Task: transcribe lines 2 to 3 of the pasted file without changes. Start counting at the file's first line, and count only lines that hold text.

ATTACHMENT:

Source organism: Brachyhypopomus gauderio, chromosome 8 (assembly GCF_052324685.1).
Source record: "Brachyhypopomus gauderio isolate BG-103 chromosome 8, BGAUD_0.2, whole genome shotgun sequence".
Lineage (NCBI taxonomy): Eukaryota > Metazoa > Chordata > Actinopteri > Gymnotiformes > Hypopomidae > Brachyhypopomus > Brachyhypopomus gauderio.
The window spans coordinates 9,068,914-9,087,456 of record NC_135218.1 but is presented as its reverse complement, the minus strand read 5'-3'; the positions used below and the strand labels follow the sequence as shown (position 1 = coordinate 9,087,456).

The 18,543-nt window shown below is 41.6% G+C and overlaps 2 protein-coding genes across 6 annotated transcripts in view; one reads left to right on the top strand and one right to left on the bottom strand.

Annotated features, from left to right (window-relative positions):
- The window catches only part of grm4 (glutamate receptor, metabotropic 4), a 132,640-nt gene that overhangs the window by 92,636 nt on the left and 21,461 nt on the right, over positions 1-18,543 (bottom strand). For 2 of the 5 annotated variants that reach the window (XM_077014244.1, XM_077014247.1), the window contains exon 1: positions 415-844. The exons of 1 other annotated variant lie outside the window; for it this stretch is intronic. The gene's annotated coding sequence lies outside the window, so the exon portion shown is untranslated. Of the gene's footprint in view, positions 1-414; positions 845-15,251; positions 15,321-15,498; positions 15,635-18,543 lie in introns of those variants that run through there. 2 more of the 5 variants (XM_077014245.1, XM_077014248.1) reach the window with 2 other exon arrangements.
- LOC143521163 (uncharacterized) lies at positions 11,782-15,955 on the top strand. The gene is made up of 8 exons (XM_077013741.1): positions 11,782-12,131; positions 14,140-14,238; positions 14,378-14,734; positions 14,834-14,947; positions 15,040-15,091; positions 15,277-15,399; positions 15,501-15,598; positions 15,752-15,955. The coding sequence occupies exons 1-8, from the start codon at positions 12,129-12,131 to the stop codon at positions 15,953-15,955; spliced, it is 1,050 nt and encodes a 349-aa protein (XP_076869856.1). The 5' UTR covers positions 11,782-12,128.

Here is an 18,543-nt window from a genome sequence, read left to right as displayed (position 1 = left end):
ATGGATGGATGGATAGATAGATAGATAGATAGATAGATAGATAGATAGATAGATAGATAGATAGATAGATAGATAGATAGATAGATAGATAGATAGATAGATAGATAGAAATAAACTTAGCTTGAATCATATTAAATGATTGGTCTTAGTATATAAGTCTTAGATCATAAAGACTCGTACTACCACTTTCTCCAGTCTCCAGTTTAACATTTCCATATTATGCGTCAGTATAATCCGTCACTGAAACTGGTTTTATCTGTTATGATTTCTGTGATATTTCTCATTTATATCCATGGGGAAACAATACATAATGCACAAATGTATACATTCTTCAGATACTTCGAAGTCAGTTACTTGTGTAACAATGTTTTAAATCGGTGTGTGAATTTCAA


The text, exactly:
Source record: "Brachyhypopomus gauderio isolate BG-103 chromosome 8, BGAUD_0.2, whole genome shotgun sequence".
Lineage (NCBI taxonomy): Eukaryota > Metazoa > Chordata > Actinopteri > Gymnotiformes > Hypopomidae > Brachyhypopomus > Brachyhypopomus gauderio.